A set of steps links the pavement on the north-eastern side of Skeldergate Bridge with the New Walk (which passes beneath the bridge) and Tower Gardens. A diagonal path across the latter leads to a pedestrian crossing on Tower Street and this provides a safe and pleasant walking route between the bridge and Clifford's Tower.
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York's Skeldergate Bridge has decorative ironwork. The decommissioned lifting section allowed tall ships to access the wharves and warehouses further upriver.
The bridge (see Images A1 to A4) was built between 1878 and 1880 to replace a ferry that had carried people and small cargoes across the River Ouse near Skeldergate Postern since at least 1541.
Set into the parapet wall at either end of the southwest pier are two cast metal commemorative plaques (see Image B1). These inform us that
The Foundation Stone of this Bridge was laid 12th June 1878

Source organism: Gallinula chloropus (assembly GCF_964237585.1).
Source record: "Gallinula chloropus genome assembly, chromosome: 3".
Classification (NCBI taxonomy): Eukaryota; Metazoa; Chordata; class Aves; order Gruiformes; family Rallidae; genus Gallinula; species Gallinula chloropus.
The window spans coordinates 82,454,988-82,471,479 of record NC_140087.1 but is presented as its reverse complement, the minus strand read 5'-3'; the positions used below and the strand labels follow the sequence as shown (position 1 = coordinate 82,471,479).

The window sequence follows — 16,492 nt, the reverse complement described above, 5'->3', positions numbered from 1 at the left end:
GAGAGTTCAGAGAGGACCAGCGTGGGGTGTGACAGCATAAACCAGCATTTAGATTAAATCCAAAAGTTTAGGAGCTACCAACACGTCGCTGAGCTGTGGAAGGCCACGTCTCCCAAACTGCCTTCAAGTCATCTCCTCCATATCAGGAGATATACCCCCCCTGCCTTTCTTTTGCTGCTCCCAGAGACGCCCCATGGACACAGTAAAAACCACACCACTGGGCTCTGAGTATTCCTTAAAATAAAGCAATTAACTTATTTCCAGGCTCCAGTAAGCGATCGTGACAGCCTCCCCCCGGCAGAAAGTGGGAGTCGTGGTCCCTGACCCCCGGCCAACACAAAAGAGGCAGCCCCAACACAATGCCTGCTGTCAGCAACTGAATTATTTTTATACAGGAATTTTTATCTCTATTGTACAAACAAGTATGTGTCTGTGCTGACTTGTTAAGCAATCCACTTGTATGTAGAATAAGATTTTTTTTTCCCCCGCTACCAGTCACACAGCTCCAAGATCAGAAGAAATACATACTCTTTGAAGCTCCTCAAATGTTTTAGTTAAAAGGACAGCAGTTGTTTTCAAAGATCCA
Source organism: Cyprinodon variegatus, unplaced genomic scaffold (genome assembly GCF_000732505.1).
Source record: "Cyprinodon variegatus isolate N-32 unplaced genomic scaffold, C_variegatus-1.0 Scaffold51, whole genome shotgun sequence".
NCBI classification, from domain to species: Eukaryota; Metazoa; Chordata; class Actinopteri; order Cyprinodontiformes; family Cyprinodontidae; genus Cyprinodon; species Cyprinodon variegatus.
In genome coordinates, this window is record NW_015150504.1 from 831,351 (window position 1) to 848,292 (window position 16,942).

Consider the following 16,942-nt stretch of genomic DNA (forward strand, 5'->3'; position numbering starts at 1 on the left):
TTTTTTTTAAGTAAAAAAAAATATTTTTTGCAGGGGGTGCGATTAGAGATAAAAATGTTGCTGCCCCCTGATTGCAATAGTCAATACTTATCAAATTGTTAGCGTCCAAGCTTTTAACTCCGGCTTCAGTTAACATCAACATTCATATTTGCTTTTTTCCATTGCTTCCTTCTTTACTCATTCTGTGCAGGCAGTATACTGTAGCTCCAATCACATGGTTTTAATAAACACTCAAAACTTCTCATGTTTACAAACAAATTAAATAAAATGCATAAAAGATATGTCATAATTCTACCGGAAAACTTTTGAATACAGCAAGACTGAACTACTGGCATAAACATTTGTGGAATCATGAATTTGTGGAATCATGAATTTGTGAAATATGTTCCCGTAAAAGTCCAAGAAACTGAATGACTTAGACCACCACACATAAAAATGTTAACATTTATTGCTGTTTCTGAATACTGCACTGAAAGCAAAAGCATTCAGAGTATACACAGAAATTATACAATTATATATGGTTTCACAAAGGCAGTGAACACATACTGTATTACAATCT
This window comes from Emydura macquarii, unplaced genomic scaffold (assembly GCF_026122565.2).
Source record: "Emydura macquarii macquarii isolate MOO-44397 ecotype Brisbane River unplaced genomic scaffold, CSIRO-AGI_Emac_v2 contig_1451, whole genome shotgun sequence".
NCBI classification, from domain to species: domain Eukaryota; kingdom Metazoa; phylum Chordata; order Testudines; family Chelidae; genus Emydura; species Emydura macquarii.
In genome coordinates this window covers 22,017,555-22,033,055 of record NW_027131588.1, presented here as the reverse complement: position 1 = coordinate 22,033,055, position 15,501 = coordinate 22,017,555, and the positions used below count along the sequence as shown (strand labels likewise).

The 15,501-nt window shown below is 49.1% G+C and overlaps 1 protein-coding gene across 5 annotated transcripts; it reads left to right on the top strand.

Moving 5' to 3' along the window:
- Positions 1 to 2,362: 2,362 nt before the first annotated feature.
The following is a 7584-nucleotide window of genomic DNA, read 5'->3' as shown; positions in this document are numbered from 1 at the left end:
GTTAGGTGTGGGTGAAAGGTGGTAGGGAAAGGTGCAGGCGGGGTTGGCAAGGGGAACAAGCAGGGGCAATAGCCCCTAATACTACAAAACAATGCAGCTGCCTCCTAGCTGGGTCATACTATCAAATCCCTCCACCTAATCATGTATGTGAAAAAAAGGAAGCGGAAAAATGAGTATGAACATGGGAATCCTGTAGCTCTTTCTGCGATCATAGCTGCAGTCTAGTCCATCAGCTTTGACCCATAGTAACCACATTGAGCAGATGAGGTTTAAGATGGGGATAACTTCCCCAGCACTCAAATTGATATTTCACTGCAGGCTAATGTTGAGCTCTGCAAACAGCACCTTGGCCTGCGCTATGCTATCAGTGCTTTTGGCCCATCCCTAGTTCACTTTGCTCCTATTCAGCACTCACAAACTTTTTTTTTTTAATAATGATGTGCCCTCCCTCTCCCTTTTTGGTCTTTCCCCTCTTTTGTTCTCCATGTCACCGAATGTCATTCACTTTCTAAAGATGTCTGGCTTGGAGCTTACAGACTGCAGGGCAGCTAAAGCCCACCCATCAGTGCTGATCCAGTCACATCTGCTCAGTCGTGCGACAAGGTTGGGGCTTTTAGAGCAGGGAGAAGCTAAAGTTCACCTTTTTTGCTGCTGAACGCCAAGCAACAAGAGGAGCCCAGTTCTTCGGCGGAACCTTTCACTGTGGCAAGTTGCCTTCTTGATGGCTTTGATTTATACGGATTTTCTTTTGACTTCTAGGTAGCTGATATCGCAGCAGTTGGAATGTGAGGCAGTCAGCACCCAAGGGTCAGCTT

This bridge was first used by foot passengers on the 1st January 1881 and was formally opened for general traffic on the 10th March 1881.
The bridge's dimensions, cost and other key statistics were recorded in the March 11th 1881 edition of "The Engineer":
The bridge consists of five arches, three of which cross the river, two being land arches for the waterside traffic. The centre arch has a span of 90ft.; the two side arches have spans of 30ft. each; and the two land arches have spans of 24ft. each. . . . The gradient of roadway of the river arches is 1 in 108. The centre arch is composed of seven main ribs of wrought iron, springing from cast iron skewbacks. The 24ft. land arches are of cast iron.
and in a follow-up article published in the July 28th, 1882 edition:
The total length of the bridge, including the abutments of the land arches, is 308ft. 8in., and the total length from the end of one retaining wall to another is 861ft. 8in. The outlay on the bridge, approaches, lodge, river wall, deep water channel, land, &c., has amounted to £56,000.